We Don't Talk About Mary...
10 things about Mary (and I LOVE #3)
One of the most ear-catching songs of the last year was We Don’t Talk About Bruno, a fun song written by wunderkind Lin-Manuel Miranda for Disney’s animated film, Encanto. For a while the song was everywhere, depicting an odd, reclusive relative that everyone knew but no one talked about. Don’t you feel like that about Mary sometimes? She’s everywhere at Christmas time, and also nowhere—a caricature more than a real live person—and when we do hear about her in a sermon or a pageant, she is usually depicted as passive: listening to the angel, agreeing to serve, carrying her baby for 9 months, then traveling to Bethlehem and holding Jesus after he’s born as she welcomes shepherds and later wise men from the East.
But the bottom line is this: Mary says yes to a very unusual request (maybe the most unusual request of any woman, ever) and then births and raises the son of God. In the last few years I’ve felt a strong desire to get to know the women of the New Testament, and started seminary in 2018 to pursue my quest. I quickly realized—maybe even the first day of school—that Mary was the most prominent woman in the New Testament! But I didn’t feel like I knew her much at all; I only knew the symbol. Who is the real Mary? Enter a book, The Real Mary, by Scot McKnight, that has helped me get to know her better.
First of all, promise me you’ll read this book. I read it every year in December. Sisters, this is the most extraordinary woman who’s ever lived! And we can get to know her through the pages of Scripture, and through Scot’s book.
Sisters, this is the most extraordinary woman who’s ever lived.
Second, one of the reasons those of us in the Protestant branch of the Church haven’t heard much about Mary is that her memory and legacy has been at the center of many an argument and a dispute among Church leaders, teachers, and thinkers. So Protestants left her behind, in a sense, relegating her and the baggage assigned to her (without her permission, of course) to the other branches of the church.
Quick primer: There are three branches of the Church: Protestant, Catholic, and Orthodox. Originally there was only one Church, but disagreements and disputes, plus politics, eventually tore it into three branches. Each branch holds to the truth of the Gospel message.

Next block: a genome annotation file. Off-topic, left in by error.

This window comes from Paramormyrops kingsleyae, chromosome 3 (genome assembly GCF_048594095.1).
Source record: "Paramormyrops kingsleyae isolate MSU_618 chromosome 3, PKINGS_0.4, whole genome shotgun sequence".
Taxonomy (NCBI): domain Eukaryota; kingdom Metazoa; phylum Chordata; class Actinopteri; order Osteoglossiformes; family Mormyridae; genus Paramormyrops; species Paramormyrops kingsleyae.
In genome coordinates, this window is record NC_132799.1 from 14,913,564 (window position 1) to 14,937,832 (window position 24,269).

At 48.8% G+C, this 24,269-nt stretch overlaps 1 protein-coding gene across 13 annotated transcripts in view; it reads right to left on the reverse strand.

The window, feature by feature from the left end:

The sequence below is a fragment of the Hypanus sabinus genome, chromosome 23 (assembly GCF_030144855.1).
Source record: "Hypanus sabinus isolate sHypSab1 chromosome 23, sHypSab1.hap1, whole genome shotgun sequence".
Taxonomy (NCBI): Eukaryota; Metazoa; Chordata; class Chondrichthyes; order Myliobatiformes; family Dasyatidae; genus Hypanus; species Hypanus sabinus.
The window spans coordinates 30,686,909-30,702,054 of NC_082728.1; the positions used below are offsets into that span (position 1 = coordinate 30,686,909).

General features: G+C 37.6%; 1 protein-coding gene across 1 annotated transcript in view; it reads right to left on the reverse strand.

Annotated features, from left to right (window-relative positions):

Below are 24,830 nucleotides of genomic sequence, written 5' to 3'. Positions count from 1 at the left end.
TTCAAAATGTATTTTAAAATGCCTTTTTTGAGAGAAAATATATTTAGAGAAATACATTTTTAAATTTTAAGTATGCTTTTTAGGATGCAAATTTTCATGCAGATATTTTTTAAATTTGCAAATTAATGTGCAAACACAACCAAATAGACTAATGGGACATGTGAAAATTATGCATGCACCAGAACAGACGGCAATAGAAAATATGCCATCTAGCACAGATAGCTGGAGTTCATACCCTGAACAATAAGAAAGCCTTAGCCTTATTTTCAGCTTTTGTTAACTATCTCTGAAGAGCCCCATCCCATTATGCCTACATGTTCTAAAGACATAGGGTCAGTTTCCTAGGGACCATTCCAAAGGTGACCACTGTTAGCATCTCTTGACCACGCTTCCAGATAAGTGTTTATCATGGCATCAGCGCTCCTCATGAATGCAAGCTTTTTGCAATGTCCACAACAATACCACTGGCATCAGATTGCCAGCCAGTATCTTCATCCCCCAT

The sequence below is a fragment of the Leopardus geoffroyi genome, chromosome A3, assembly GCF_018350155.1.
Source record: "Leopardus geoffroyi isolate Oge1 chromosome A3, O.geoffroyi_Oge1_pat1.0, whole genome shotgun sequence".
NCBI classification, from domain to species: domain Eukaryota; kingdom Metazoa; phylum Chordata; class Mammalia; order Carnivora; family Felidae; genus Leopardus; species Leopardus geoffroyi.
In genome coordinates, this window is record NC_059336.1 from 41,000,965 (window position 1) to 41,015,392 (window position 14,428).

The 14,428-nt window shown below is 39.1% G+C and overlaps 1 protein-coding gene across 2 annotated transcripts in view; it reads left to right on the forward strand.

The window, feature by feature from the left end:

Enter The Real Mary, which Scot explains he wrote because “a book about Mary for evangelicals that focuses on the real Mary, so far as I know, has never been written…[so] why write a book about Mary? Because the real Mary always leads us to Jesus” (pp 5-6). The more we know about Mary, the more we can learn about Jesus, because she was the first Christ follower, the first disciple.
Here are 10 things about Mary, from The Real Mary:
Mary understood that saying yes to the angel Gabriel meant both taking a huge personal risk, and upending her life. When she responded to Gabriel telling her God’s plan, she said, “May it be” (Luke 1:38). Yet with those three words this teenager understood and accepted that she would be pregnant before marriage in a culture that did not accept this, that her fiance Joseph and her family might reject her, and that she would have a reputation as an adultress that would follow her to her grave and could result in a trial and public humiliation. This was no fairy tale fantasy; it had the potential to be a nightmare. Mary had incredible, mind-bending, unfathomable courage; this is the real Mary.
Mary not only said yes to birthing the Messiah, she created and sang a prophetic song that called for justice and the upending of the culture of power. This astonishing song is prophetic, powerful, and full of promise for the future: “Oh, how my soul praises the Lord. How my spirit rejoices in God my Savior! For he took notice of his lowly servant girl, and from now on all generations will call me blessed…He has scattered the proud and haughty ones. He has brought down princes from their thrones and exalted the humble. He has filled the hungry with good things…” (Luke 1:46-55, NLT). Mary understood the world was broken and needed to be turned upside down to right all wrongs; this is the real Mary.
What Mary shared with Jesus:
Her DNA. Jesus’ genes came from Mary only, not Joseph. Her genetic history, her mutations, her eye and hair color, her size and shape, the possibility that he might inherit male pattern baldness, her intellect, her personality, her trauma—all that is encoded in our DNA was shared with her son.
Her uterus. She gave this baby what only a woman can provide—her most intimate, safe, elemental place for growth and for nurture.
Her blood. Oxygen and nutrients from the mother's blood were transferred across the placenta to her baby. Enriched blood flows through the umbilical cord to the liver and splits into three branches. The blood then reaches the inferior vena cava, a major vein connected to the heart. Elements of Mary’s blood literally nourished and flowed through Jesus.
Her brain. Have you seen this study? Mother and fetus exchange DNA and cells. Research work has shown that fetal cells can linger in the mother's blood and bone for decades, a condition researchers call fetal microchimerism. Mary likely carried his cells inside of her for her entire life.
Her presence. We already know Mary created and sang songs. In the womb, Jesus heard her not only her heartbeat and her breath, but her voice and her song.